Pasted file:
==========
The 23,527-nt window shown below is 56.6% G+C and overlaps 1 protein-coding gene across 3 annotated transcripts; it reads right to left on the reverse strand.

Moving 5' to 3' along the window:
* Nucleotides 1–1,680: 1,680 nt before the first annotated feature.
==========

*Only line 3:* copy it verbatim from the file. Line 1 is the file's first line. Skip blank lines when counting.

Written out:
* Nucleotides 1–1,680: 1,680 nt before the first annotated feature.